The picture thereafter is uncertain, Buckingham, a principal ,and greatly ambitious ,ally of Richard raised the standard of rebellion in October 1483,possibly encouraged by the Queen’s party ,a group always at emnity with Richard. Buckingham was taken and executed as a rebel. Richard’s problems were by no means resolved ,as his opponents (and possible some members of his council) supported the tenuous claim of Henry ,duke of Richmond ,to the crown.

Reflection at this stage might indicate a continuous Beaufort input to the problems of the period, from the old Cardinal’s dispute with Duke Humphrey ,to the influence of the Somersets through, indeed ,to Tewkesbury ,and the subsequent background figure of Margaret Beaufort, Richmond’s mother and possibly intriguer extraordinaire. Henry Tudor (Richmond) had sought to capitalise on Buckingham’s rebellion, but was unable to do so, but, with the help of the French king, joined by Lancastrians like the earl of Oxford landed at Milford Haven, where many Welshmen flocked to his standard. He was to meet Richard at Bosworth on 23rd August 1485,a decisive battle as the Stanley brothers apparently withheld heir troops until they could join the party most likely to win, and another contingent, under Northumberland, seems to have stood by, or be disadvantaged by the lie of the land. Richard made a chivalric last charge to his death, which permitted Henry to accept the crown in the field .Beside Richard were slain his principal advisers, Norfolk Radcliffe and Brackenbury, and after the battle, Catesby was executed So Bosworth witnessed party or royal assassination in battle and treacherous betrayal in the field.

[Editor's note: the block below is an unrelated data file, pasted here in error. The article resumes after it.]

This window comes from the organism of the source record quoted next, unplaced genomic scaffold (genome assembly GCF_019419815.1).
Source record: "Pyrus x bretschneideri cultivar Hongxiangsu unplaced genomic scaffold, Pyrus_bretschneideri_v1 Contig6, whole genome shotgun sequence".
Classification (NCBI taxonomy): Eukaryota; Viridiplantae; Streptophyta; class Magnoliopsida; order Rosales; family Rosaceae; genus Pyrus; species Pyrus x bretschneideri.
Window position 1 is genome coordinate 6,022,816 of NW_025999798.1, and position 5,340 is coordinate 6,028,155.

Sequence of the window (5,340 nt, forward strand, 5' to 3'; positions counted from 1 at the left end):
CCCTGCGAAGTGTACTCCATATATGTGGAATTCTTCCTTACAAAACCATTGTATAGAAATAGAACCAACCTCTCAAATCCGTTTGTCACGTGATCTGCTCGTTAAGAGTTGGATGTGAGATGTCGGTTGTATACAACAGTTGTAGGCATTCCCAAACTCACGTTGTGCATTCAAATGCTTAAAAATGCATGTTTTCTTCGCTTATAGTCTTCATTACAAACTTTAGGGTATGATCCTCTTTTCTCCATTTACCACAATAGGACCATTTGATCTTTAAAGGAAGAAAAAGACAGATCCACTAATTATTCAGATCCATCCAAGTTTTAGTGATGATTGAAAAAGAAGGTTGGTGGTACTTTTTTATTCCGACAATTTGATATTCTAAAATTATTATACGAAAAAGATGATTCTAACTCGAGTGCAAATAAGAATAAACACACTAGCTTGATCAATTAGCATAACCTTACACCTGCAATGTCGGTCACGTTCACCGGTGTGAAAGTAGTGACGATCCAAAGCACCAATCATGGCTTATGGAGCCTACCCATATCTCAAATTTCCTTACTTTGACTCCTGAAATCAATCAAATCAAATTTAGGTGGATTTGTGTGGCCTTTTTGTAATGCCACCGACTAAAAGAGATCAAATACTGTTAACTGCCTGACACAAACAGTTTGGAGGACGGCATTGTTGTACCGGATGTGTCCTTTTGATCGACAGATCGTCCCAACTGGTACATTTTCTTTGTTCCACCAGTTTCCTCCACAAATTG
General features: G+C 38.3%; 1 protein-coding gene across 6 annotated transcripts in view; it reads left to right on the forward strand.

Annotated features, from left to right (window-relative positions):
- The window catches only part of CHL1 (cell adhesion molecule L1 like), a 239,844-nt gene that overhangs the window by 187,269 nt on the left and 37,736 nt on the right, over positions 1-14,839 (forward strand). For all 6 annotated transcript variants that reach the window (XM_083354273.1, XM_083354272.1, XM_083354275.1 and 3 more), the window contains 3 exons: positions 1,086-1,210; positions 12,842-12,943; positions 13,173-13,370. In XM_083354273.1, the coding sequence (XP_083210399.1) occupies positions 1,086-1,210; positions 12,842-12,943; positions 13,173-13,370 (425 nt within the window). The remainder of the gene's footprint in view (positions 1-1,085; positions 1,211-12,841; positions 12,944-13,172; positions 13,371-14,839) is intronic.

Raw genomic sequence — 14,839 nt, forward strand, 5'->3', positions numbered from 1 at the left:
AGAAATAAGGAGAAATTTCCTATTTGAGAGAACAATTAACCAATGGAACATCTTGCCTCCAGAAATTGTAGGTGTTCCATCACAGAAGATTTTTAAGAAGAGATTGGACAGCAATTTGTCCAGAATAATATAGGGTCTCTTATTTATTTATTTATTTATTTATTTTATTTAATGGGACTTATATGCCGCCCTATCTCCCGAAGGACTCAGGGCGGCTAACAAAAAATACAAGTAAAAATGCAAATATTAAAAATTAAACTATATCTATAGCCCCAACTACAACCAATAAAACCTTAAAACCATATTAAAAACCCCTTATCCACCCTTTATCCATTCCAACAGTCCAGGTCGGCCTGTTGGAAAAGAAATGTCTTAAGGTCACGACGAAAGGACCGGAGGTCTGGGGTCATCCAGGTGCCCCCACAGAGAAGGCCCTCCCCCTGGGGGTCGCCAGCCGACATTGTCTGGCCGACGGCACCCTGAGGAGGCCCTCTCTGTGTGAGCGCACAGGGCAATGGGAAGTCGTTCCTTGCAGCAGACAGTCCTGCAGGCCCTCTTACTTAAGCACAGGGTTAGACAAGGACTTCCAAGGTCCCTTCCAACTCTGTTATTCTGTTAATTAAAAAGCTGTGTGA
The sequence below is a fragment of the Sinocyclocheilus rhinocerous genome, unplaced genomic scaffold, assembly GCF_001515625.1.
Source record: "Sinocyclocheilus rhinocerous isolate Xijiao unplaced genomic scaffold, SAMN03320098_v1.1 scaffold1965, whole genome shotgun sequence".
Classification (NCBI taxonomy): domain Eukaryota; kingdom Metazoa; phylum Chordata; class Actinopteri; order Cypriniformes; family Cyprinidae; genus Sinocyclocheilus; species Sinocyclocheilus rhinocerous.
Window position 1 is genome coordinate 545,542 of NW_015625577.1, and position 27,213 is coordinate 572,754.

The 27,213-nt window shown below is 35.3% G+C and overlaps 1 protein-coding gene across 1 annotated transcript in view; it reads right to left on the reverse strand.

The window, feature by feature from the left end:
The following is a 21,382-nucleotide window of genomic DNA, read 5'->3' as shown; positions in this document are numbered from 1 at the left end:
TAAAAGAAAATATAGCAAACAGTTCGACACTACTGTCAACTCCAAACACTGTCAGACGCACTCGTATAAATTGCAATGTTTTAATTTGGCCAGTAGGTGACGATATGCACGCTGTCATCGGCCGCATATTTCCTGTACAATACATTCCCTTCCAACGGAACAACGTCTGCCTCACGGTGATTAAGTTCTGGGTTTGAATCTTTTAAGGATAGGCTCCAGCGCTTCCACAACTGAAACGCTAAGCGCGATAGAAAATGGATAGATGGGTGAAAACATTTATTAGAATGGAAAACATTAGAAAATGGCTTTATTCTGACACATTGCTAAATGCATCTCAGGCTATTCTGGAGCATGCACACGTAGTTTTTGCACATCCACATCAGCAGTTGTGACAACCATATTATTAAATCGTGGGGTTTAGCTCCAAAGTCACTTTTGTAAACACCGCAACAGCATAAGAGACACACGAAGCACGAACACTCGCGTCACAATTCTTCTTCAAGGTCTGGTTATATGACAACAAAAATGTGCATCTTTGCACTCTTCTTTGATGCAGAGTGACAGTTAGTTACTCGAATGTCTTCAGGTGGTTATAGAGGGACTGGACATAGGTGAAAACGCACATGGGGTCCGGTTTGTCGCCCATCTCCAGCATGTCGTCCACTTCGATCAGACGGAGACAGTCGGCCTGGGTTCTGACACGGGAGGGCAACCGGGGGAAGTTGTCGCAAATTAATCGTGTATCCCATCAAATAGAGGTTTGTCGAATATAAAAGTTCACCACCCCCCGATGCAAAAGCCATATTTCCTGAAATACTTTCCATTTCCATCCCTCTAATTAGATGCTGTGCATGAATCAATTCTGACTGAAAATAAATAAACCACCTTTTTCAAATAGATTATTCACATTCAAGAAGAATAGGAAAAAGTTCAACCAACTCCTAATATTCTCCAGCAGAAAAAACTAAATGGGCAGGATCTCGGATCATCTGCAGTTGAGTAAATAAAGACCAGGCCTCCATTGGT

Richard’s administration died with him and Tudor consolidation of power followed, apart from the affair of Stoke Field (16th June 1487) where the remaining Yorkists, including Richard’s heir the earl of Lincoln,fell in battle – rebet executions in battle .Long gone were the concepts of capture and ransom. Any possible Yorkists who might have some claim to the throne were to be eliminated by a Tudor autocracy.